What makes reeds oscillate - part 1

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What makes the reeds oscillate?



1. Asking physics questions


Harmonica reeds are made of metal.
Softly inhaling or exhaling through the instrument is enough to make a blues harp sound.

Can gentle breathing actually move metal?

And how can breathing in one direction cause the reeds to swing back and forth?
The following illustration shows a vibrating reed true to scale. The reed is 0.1mm thick. The maximum deflection from the rest position is 1.5 mm. The reedplate (black hatched) is 1.0mm thick.
Harp reeds protrude slightly from the reedplate. The clearance gap is the distance between the tip of the reed in its resting position (drawn in blue) and the lower edge of the reedplate (dashed green).

The constant breathing pressure (overpressure when blowing, negative pressure when pulling) causes only a small, constant deflection of the reed. This position (orange) differs only a little from the rest position (blue).

But how do the comparatively large reed oscillations develop?
2. Reeds oscillate almost by themselves

2.1 Plucking a reed

First of all, we check that the harmonica reeds oscillate almost by themselves. To do this, we pluck a reed and measure its movement with the help of a guitar pickup. The result can be heard and seen. The following figure shows how the oscillation becomes weaker within the first 0.5 seconds.



Does the oscillation decrease a little or a lot? To answer this question, you need to know how often the reed swings back and forth within these 0.5 seconds. In this figure, the D-reed in channel #4 of a C-harp is plucked and starts oscillating at a frequency of almost exactly 600Hz, which means that the reed oscillates 600 times per second. The illustration shows 300 oscillations.

We now fade in after 0.1 seconds and see the following 20 oscillations "in slow-motion". Obviously, the oscillation decreases only gradually .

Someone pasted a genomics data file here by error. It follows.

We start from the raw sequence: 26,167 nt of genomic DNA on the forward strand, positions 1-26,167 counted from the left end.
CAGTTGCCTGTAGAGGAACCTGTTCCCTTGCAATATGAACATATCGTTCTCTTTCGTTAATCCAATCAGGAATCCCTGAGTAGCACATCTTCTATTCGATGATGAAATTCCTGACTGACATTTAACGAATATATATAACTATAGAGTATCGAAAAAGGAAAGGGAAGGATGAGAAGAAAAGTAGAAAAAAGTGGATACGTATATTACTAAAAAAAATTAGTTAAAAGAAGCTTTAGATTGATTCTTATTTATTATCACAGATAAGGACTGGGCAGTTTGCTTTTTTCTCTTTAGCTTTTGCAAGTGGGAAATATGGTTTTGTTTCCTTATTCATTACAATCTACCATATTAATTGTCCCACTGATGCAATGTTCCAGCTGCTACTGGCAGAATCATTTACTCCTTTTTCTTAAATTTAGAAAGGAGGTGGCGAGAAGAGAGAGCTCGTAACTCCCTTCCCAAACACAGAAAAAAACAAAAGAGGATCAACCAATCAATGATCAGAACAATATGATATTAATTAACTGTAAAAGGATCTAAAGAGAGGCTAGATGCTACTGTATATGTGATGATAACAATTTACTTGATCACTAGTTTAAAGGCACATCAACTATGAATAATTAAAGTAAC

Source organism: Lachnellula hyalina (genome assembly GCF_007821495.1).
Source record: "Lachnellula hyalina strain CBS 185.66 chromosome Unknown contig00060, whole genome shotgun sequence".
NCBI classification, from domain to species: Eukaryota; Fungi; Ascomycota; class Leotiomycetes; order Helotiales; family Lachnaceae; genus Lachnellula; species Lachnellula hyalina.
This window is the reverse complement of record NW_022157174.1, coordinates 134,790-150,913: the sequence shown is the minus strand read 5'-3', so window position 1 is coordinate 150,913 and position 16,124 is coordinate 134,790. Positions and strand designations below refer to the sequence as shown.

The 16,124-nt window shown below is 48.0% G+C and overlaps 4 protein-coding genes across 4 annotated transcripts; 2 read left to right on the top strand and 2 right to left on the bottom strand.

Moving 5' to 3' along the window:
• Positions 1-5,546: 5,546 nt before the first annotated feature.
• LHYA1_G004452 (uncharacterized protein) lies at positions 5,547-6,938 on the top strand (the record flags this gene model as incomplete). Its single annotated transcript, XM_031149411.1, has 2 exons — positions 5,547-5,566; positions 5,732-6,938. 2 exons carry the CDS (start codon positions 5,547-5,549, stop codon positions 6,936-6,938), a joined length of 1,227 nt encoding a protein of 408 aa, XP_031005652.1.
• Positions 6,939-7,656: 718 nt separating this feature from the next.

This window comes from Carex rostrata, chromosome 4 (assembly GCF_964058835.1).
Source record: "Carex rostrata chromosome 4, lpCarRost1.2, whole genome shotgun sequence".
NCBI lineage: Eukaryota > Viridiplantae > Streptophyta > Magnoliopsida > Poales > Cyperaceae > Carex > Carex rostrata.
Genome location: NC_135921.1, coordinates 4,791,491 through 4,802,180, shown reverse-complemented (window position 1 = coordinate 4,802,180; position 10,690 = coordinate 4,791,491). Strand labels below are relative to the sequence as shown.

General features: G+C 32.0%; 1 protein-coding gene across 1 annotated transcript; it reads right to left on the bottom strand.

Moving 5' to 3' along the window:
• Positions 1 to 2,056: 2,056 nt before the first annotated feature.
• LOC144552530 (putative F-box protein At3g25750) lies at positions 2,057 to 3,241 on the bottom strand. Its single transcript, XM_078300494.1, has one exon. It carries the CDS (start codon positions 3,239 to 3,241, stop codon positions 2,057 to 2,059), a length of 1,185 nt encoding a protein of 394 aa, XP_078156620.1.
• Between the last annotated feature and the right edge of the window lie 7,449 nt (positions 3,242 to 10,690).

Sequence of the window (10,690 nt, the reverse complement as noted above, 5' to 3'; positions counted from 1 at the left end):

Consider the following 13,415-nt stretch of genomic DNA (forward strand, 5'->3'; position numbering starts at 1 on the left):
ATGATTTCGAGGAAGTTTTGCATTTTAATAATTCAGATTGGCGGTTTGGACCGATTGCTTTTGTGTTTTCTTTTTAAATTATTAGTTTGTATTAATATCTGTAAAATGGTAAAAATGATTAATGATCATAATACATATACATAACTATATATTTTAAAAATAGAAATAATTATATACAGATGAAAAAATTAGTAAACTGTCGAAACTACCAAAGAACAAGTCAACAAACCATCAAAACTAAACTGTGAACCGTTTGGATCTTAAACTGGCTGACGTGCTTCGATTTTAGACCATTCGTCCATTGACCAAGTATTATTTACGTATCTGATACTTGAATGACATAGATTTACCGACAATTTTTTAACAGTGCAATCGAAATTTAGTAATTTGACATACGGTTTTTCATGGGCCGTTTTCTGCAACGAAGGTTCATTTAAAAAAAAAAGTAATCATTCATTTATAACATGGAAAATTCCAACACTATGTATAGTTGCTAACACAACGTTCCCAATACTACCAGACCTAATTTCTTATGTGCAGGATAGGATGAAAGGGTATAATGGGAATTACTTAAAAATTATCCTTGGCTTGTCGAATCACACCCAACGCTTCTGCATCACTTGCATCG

In other words, we don't have to do much to make reeds oscillate in the blues harp. The reeds do this almost by themselves!

2.2 Persisting oscillations

If you take the blues harp abruptly off your mouth at the end of a tone, you can hear how the sound reverberates softly. What you hear is the decaying reed oscillation.

With the electronics built into James Antaki's TurboHarp ELX, the reed movement can also be made directly audible and visible (you can find out what else you can do with the TurboHarp on turboharp.com's website or on YouTube).

In the illustration, a note is produced (draw note on channel #4 of a C-Harp) which is maintained for about half a second. Then the instrument is moved away from the mouth and the sound fades out for about half a second.
Below it you can see "slow-motion pictures" of the decaying reed oscillation after 0.1 seconds and (in the same scale) after 0.3 seconds.

Once again, it becomes clear how little energy is lost and has to be replaced a persistent note is played.

3. Physical views

3.1 Energy

In reeds, two forms of energy are continuously transformed into each other: kinetic energy and elastic energy. The oscillation becomes slightly weaker because additional forms of energy occur: The spring heats up slightly (heat energy), the surrounding air is moved (kinetic energy of the air), playing on the blues harp produces sounds (sound energy). These forms of energy are continuously subtracted from the sum of kinetic and elastic energy and only this subtracted energy has to be supplied by the player if a longer lasting note is to be played.

3.2 Force and inertia

In the reed there is a continuous interplay between the inertia of the reed mass and the elastic force generated inside the reed. As long as the reed mass is moving, it "wants" to move on. A deformed elastic body "wants" to reverse the deformation. The oscillation becomes slightly weaker because of additional braking forces. Only these braking forces have to be neutralized by an external force acting on the reed if a longer lasting note is to be played.


3.3 Illustration

The orange illustration shows the oscillation of a plucked harmonica reed as a column diagram: The time runs from left to right, and at regular intervals the deflection of the reed is shown as a column height.
The red columns below illustrate the kinetic energy and the blue columns illustrate the elastic energy. The ideal case of a vibration without energy losses is shown: The sum of kinetic energy and elastic energy is the same at all times. Even without our help, the reed would oscillate indefinitely.

The two physical views are equal: the greater the kinetic energy, the more the mass inertia plays a role. The greater the elastic energy, the greater the elastic forces.


4. The transient response

The illustration shows the transient response of a draw note recorded with the TurboHarp in slow motion. These and many other records show that the reed vibration always builds up gradually.

The energy is supplied "bit by bit". The energy once transmitted to the reed remains stored in it for the most part, so that the total energy increases more and more.

Finally, one comes into a saturation range. The mechanism for the energy supply works there no longer. The maximum volume is reached at a given blowing or suction pressure.